3. Earthquake ruins new Majestic Theater and City Hall (Edison,1906)
4. Epopée napoléonienne: Crossing Mt. St. Bernard (Pathé Frères, 1903-04)
5. [Feeding Fowl on a Country Path] (unidentified, no date)
6. [Gymnastics] (unidentified, no date)
7. Inexhaustible Cab (Lubin, 1901)
8. Japs Loading and Firing a Gun on Battleship ‘Asam’ (Edison, 1904?)
9. La Clownesse fantôme (The Shadow-Girl) (Star Films, 1902)
10. Le Laveur de devantures (The window cleaner) (Pathé Frères, 1903)
11. Life Of An American Fireman (Lubin, 1905)
12. Love in a Railroad Train (Lubin, 1902)
13. The Maniac Barber (American Mutoscope and Biograph Co., 1899)
14. Panorama City Hall, Van Ness Ave., and College of St. Ignatius (Edison, 1906)
15. Panorama Nob Hill and ruins of millionaire residences (Edison,1906)
16. Panorama notorious ‘Barbary Coast’ (Edison, 1906)
17. Panorama ruins, aristocratic apartments (Edison, 1906)
18. [Pillow Fight Scene] (unidentified, no date)
19. Ruins of Chinatown (Edison, 1906)
20. S.S. ‘Coptic’ (Edison, 1898)
21. The Counterfeiters (Lubin, 1905)
22. The Farmer’s Troubles in a Hotel (Lubin, 1902)
23. The Fight on the Bridge for Supremacy (Lubin, 1904)
24. The Golf Girls and the Tramp (Edison, 1902)
25. The Goose Takes a Trolley Ride (Lubin, 1903)
26. Tracked By Bloodhounds, or A Lynching in Cripple Creek (Selig, 1904)
27. [Trio of Acrobats] (unidentified, 1901)
28. Two Rubes at the Theater (Lubin, 1901)
29. Vertical panorama City Hall and surroundings (Edison, 1906)

The films are available in QuickTime format, and each is catalogued in much hyperlinked detail. The image quality is fine, and the original films look in good conditions, with just some touches of nitrate decomposition here and there. The website provides this statement regarding usage:

The files in this collection are protected by copyright law. No commercial reproduction or distribution of these files is permitted without the written permission of Southern Methodist University, Central University Libraries. These files may be freely used for educational purposes, provided they are not altered in any way, and Southern Methodist University is cited.

So now you know. It’s an excellent collection, ranging from single-shot actualities to multi-shot narratives, informative, coherent and illuminating. You can find out more about the collection, with background on all of the films, including the four not included online)) in Rick Worland, ‘The Sulphur Springs, Texas early films discovery‘, Journal of Film Preservation 51 (1995), pp. 56-64, available in PDF format from the FIAF site. It will get added to the Bioscope’s list of video sources. Go explore.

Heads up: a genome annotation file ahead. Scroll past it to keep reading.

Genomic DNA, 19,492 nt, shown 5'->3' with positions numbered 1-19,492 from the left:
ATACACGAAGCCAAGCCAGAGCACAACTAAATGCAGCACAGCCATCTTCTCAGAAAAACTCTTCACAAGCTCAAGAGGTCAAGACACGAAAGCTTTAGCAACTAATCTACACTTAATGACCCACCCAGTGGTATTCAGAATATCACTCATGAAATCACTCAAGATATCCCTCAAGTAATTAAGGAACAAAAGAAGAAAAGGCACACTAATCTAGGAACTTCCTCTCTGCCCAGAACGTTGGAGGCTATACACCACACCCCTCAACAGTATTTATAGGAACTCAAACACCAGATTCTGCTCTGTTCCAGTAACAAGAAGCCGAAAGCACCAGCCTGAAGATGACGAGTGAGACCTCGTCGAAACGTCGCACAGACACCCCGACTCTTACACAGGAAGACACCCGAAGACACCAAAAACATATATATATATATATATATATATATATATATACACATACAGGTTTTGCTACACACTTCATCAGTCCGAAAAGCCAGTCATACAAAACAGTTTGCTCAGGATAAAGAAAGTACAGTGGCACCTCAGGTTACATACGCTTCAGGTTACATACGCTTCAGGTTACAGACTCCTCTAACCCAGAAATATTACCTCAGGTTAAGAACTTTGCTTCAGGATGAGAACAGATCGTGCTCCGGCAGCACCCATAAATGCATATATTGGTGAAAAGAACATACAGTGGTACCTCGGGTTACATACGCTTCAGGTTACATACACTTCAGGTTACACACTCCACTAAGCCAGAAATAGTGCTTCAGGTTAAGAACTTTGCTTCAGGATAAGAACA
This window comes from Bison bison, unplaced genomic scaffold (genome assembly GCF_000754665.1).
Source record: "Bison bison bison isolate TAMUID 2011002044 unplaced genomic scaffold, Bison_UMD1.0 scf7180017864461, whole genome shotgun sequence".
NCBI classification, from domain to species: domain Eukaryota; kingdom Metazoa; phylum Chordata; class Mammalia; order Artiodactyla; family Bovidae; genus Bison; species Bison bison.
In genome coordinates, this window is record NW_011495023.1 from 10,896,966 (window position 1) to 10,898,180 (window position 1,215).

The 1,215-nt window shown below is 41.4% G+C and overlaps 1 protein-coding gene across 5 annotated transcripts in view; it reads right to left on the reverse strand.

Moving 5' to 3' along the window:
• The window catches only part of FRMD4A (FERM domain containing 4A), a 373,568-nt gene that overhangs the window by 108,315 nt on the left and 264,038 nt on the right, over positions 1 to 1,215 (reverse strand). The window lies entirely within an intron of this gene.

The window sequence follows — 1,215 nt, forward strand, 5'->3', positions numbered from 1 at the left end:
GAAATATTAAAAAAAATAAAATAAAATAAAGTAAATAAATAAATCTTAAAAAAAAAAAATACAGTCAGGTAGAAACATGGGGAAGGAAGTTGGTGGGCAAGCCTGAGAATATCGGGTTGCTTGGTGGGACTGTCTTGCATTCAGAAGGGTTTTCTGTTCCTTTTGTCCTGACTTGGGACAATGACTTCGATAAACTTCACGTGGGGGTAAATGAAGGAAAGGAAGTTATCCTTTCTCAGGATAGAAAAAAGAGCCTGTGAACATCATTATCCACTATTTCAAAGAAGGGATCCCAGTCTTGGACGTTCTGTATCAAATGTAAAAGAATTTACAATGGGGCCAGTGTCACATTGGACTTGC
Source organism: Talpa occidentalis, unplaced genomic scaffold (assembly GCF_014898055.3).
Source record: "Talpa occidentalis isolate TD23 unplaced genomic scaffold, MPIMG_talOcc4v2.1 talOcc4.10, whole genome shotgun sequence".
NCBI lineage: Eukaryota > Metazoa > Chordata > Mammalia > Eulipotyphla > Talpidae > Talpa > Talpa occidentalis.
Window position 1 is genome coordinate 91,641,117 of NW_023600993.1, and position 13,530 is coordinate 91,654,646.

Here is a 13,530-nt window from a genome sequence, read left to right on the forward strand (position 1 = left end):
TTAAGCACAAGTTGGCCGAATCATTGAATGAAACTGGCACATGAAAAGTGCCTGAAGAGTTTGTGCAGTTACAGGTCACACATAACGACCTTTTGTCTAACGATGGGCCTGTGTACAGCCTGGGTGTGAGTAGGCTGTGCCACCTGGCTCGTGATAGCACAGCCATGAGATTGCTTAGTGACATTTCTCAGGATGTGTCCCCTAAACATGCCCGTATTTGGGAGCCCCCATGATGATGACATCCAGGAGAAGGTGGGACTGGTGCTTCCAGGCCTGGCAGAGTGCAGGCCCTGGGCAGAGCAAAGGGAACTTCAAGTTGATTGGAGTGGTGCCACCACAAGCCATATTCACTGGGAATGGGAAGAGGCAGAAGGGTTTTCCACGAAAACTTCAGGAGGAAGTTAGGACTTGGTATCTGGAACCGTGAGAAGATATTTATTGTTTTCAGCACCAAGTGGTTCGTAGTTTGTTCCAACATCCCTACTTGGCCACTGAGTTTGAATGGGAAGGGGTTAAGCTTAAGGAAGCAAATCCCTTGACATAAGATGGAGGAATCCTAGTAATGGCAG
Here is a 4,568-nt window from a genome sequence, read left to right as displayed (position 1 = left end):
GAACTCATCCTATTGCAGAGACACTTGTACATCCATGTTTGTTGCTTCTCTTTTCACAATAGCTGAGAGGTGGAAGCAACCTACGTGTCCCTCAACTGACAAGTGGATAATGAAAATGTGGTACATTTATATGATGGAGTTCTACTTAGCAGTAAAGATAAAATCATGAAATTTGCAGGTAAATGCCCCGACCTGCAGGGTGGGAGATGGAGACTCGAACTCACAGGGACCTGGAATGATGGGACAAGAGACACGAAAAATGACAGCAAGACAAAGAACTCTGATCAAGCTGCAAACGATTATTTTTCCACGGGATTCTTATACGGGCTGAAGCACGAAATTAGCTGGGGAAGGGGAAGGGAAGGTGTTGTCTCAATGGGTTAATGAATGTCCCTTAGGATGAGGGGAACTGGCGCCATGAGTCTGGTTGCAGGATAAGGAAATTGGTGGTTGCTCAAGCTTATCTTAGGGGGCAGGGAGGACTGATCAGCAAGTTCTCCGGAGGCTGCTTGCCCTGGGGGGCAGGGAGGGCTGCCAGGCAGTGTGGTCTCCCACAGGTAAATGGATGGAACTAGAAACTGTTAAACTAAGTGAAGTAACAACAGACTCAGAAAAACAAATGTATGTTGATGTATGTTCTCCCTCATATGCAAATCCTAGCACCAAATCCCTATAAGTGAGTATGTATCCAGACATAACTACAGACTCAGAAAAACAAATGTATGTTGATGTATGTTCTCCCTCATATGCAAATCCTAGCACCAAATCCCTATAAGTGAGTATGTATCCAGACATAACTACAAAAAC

Travelling time


Things are likely to be a little quiet here for the next week or so as The Bioscope hits the conference trail. It’s off to Dublin for the James Joyce Summer School, then Aberystwyth for the Iamhist conference on Social Fears and Moral Panics, then to Bristol for the Colour and the Moving Image conference. A pause for breath, then off to Cambridge to speak on Olympic films for the Sport in Modern Europe academic network. I shall report along the way where I can, and certainly on my return.

The Italian scene


Francesca Bertini and Mario Parpagnoli in L’ultimo Sogno, from Al Cinema, January 1923

From Brazil to Italy. Our second non-English language online resource with digitised silent film era journals is Teca Digitale piemontese. This is a collection of digitised resources from Italian libraries and archives. To find the film journals, select ‘Selezionare la tipologia del materiale che si intende consultare’ from the top menu, and ‘Museo Nazionle del Cinema’ from the second menu. Click on ‘Ricerca per Ente’. You will get this list of digitised journals:

  • Bollettino di informazioni cinematografiche – 1924-1925
  • Bollettino edizioni Pittaluga – 1928-1929
  • Bollettino staffetta dell’ufficio stampa della anonima pittaluga – 1929-1931
  • Cine Mondo: rivista quindicinale illustrata de cinema – 1927-1931
  • Al cinema: settimanale di cinematografia e varietà – 1922-1930
  • Eco film: periodico quindicinale cinematografico – 1913
  • Figure mute: rivista cinematografica – 1919
  • Films Pittaluga: rivista di notizie cinematografiche: pubblicazione quindicinale – 1923-1925
  • Il Maggese cinematografico: periodico quindicinale – 1913-1915
  • Rassegna delle programmazioni – 1925-1926

There are two icons beside each title. Clicking on that on the far left gives information on the publication. The adjacent icon leads to a list of years for that journal, then click on the blue circle to find the issues within that year (this part of the site requires Java to be installed). Double-clicking on a title opens up the full issue with a menu of pages. There is a suite of tools to resize, rotate or otherwise interrogate the individual pages. There is also a word-search facility, though I had limited success finding things that way (no results for the search term ‘maciste’? Surely not).

The journals are all, of course, in Italian. Content-wise the bias seems to be strongly towards Italian production, though there is plenty of coverage of American production. Photographs are thin on the ground, though do check out Figure mute: rivista cinematografica for a succession of striking colour advertisements. As a range of written resources for the study of silent film on one site, this may well have no equal, even if it’s a bit of a business drilling down to any one page. As indicated, all the journals come from the collection of the Museo Nazionale del Cinema in Turin.

My thanks once again to Teresa Antolin for alerting me to this site. Any other non-English silent film journal sites out there (or English ones for that matter)? Do let me know.